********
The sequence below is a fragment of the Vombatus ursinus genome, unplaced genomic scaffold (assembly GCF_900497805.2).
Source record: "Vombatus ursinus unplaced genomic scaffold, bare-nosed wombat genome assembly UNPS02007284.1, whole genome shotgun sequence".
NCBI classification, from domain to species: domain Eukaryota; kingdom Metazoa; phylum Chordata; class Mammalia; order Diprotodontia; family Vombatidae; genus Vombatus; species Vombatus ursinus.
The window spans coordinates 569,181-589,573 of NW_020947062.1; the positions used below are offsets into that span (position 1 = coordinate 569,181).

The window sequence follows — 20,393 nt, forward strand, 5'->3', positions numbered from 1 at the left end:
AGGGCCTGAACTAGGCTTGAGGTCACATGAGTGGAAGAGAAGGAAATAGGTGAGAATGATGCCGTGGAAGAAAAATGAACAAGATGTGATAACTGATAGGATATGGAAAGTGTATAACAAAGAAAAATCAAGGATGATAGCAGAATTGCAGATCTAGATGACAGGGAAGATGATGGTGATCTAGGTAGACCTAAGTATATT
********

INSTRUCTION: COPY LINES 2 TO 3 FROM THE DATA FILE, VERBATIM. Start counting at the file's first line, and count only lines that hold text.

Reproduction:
Source record: "Vombatus ursinus unplaced genomic scaffold, bare-nosed wombat genome assembly UNPS02007284.1, whole genome shotgun sequence".
NCBI classification, from domain to species: domain Eukaryota; kingdom Metazoa; phylum Chordata; class Mammalia; order Diprotodontia; family Vombatidae; genus Vombatus; species Vombatus ursinus.